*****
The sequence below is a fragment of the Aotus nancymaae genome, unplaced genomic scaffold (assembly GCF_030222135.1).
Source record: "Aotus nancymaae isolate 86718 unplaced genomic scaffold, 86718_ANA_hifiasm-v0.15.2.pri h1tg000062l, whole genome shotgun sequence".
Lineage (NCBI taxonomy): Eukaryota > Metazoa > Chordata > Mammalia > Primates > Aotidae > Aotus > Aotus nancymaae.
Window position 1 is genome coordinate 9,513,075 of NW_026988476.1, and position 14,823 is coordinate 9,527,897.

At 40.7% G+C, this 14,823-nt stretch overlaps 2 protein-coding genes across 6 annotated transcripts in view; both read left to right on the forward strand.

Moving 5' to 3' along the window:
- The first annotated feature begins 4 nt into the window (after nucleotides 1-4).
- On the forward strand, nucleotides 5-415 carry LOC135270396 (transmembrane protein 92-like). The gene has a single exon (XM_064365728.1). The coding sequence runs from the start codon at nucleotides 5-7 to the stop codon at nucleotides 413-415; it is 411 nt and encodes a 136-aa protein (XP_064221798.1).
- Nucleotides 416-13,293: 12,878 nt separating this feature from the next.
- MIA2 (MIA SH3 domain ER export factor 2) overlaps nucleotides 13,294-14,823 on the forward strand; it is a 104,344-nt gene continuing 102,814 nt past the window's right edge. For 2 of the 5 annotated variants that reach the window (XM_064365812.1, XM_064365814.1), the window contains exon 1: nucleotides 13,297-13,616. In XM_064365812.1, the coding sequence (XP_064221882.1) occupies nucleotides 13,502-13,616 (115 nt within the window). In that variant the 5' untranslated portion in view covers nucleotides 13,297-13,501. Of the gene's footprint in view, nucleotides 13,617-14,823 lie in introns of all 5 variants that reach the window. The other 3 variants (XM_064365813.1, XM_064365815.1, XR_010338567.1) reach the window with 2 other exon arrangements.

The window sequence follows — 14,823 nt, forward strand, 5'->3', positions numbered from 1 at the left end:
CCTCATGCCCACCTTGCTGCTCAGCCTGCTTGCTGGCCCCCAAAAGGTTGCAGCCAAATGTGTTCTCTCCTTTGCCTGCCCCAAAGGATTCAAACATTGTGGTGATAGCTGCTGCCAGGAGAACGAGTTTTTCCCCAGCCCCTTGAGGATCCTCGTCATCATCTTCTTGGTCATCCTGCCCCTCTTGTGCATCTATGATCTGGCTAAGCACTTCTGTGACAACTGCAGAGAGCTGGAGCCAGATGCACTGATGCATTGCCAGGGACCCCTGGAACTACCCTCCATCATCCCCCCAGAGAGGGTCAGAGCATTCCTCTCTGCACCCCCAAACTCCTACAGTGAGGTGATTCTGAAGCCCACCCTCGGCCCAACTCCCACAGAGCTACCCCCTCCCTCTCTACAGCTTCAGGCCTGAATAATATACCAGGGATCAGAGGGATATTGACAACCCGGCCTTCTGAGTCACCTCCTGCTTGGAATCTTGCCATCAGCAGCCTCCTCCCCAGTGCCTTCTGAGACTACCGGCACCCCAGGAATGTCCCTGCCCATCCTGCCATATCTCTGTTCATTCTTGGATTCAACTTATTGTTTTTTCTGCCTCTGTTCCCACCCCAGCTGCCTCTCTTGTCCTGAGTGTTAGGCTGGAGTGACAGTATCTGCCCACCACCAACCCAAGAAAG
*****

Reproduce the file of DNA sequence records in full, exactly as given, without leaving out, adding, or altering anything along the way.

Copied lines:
The sequence below is a fragment of the Aotus nancymaae genome, unplaced genomic scaffold (assembly GCF_030222135.1).
Source record: "Aotus nancymaae isolate 86718 unplaced genomic scaffold, 86718_ANA_hifiasm-v0.15.2.pri h1tg000062l, whole genome shotgun sequence".
Lineage (NCBI taxonomy): Eukaryota > Metazoa > Chordata > Mammalia > Primates > Aotidae > Aotus > Aotus nancymaae.
Window position 1 is genome coordinate 9,513,075 of NW_026988476.1, and position 14,823 is coordinate 9,527,897.

At 40.7% G+C, this 14,823-nt stretch overlaps 2 protein-coding genes across 6 annotated transcripts in view; both read left to right on the forward strand.

Moving 5' to 3' along the window:
- The first annotated feature begins 4 nt into the window (after nucleotides 1-4).
- On the forward strand, nucleotides 5-415 carry LOC135270396 (transmembrane protein 92-like). The gene has a single exon (XM_064365728.1). The coding sequence runs from the start codon at nucleotides 5-7 to the stop codon at nucleotides 413-415; it is 411 nt and encodes a 136-aa protein (XP_064221798.1).
- Nucleotides 416-13,293: 12,878 nt separating this feature from the next.
- MIA2 (MIA SH3 domain ER export factor 2) overlaps nucleotides 13,294-14,823 on the forward strand; it is a 104,344-nt gene continuing 102,814 nt past the window's right edge. For 2 of the 5 annotated variants that reach the window (XM_064365812.1, XM_064365814.1), the window contains exon 1: nucleotides 13,297-13,616. In XM_064365812.1, the coding sequence (XP_064221882.1) occupies nucleotides 13,502-13,616 (115 nt within the window). In that variant the 5' untranslated portion in view covers nucleotides 13,297-13,501. Of the gene's footprint in view, nucleotides 13,617-14,823 lie in introns of all 5 variants that reach the window. The other 3 variants (XM_064365813.1, XM_064365815.1, XR_010338567.1) reach the window with 2 other exon arrangements.

The window sequence follows — 14,823 nt, forward strand, 5'->3', positions numbered from 1 at the left end:
CCTCATGCCCACCTTGCTGCTCAGCCTGCTTGCTGGCCCCCAAAAGGTTGCAGCCAAATGTGTTCTCTCCTTTGCCTGCCCCAAAGGATTCAAACATTGTGGTGATAGCTGCTGCCAGGAGAACGAGTTTTTCCCCAGCCCCTTGAGGATCCTCGTCATCATCTTCTTGGTCATCCTGCCCCTCTTGTGCATCTATGATCTGGCTAAGCACTTCTGTGACAACTGCAGAGAGCTGGAGCCAGATGCACTGATGCATTGCCAGGGACCCCTGGAACTACCCTCCATCATCCCCCCAGAGAGGGTCAGAGCATTCCTCTCTGCACCCCCAAACTCCTACAGTGAGGTGATTCTGAAGCCCACCCTCGGCCCAACTCCCACAGAGCTACCCCCTCCCTCTCTACAGCTTCAGGCCTGAATAATATACCAGGGATCAGAGGGATATTGACAACCCGGCCTTCTGAGTCACCTCCTGCTTGGAATCTTGCCATCAGCAGCCTCCTCCCCAGTGCCTTCTGAGACTACCGGCACCCCAGGAATGTCCCTGCCCATCCTGCCATATCTCTGTTCATTCTTGGATTCAACTTATTGTTTTTTCTGCCTCTGTTCCCACCCCAGCTGCCTCTCTTGTCCTGAGTGTTAGGCTGGAGTGACAGTATCTGCCCACCACCAACCCAAGAAAG